If we abstract from this curious list the bodies which have obtained accidental entrance into the bladder, whether from clumsy surgical manauvres, or communications established through the walls of the bladder, either externally (as in the case of balls and wounds), or with the rectum, vagina, or ovary, there will still remain 258 cases in which no legitimate explanations can be giveu of the presence of these bodies. Those assigned by the patient are usually as singular as are the bodies themselves; some being said to find their way there while attempting self-catheterism, others from the patient having fallou on them, while others again are stated to have been swallowed. The true and principal cause of their introduction, when not accidental, is to be sought in the vagaries
of an abandoned depravity. Of these 256 cases, 119 are stated as having been males, and 96 females, while in 41 instances the sex is not indicated. In 14 instances they occurred in children from the age of a few weeks to fifteen years.
After a foreign body introduced into the urethra has become propelled into the bladder, in a few days it begins to be covered with incrustations. At the end of some weeks, these have attained a considerable thickness; while at the end of some months, true calculi may be constituted. The form of the body, however, exerts considerable influence upon the mode of deposit. In rounded or short bodies the incrustation becomes general, while in those which are elongated, it takes place especially towards the middle. Thus, in most cases in which calculi bave been formed on needles, the ends of these are found projecting beyond the deposit; and it is such calculi that especially give rise to cystitis and other dangerous accidents.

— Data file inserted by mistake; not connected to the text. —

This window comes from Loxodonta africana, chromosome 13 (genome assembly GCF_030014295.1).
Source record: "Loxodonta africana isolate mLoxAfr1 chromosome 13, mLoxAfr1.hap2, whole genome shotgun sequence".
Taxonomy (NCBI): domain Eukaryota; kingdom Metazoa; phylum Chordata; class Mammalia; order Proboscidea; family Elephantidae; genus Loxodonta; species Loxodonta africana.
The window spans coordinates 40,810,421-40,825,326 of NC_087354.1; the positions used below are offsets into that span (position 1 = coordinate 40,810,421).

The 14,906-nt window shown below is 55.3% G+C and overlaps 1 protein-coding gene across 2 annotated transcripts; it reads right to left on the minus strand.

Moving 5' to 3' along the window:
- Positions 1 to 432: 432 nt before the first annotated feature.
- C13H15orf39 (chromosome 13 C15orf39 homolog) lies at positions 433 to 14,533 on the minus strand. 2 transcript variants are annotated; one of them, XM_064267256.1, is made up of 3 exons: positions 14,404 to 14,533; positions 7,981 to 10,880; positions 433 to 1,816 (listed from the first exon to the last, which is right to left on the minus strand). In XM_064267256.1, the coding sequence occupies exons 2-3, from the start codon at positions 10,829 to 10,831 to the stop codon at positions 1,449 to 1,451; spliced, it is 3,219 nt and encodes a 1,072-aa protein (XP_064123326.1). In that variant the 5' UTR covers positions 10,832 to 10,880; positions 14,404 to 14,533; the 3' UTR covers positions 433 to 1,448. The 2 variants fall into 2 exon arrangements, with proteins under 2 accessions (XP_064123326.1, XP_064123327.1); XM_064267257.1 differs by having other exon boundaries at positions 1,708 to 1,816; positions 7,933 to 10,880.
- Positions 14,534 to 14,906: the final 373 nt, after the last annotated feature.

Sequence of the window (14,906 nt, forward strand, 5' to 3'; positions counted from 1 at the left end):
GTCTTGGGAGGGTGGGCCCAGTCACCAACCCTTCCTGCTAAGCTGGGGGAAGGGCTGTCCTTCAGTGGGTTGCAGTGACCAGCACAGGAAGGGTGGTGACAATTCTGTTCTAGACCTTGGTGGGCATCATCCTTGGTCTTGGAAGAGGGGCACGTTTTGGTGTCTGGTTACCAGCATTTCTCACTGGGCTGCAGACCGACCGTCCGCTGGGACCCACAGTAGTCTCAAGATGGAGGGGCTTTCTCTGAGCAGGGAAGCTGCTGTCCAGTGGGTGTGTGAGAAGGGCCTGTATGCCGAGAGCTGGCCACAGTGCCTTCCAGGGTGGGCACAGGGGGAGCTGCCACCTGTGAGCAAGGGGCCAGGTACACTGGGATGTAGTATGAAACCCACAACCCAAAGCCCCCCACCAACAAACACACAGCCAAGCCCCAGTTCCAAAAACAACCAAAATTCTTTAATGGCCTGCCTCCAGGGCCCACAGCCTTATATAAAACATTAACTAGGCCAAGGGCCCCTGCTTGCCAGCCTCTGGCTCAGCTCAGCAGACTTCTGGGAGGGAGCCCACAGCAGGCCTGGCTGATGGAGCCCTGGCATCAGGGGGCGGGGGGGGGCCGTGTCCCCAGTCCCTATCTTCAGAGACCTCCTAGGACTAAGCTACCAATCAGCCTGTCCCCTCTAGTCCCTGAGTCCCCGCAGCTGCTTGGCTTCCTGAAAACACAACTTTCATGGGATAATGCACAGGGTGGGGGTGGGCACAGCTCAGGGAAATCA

Among the 391 cases collected by M. Denucé, in 21 death took place indepen. dently of any operation. In 13 of these the affection was recognised at the antopsy; but it is not stated with precision whether the vesical affection was the cause of death ; in 2 death resulted from the débris of a fætus passing into the bladder; and in 6 it was the direct result of the introduction of the foreign body. These last were examples in which the points of pins or needles became imbedded in the walls of the bladder, giving rise to intense and fatal cystitis. Cases in which art does not intervene do not, how. ever, always terminate thus, the efforts of nature in some sufficing to liberate the economy from their presence. Thus they may be carried out by the urine, especially when the bodies are small and women are the subjects. In 31 instances in which the age is specified, this occurred in 14 men and 17 women. Occasionally, certain bodies, such as broken needles, escape by penetration of tissue, and this is stated to have occurred in four cases.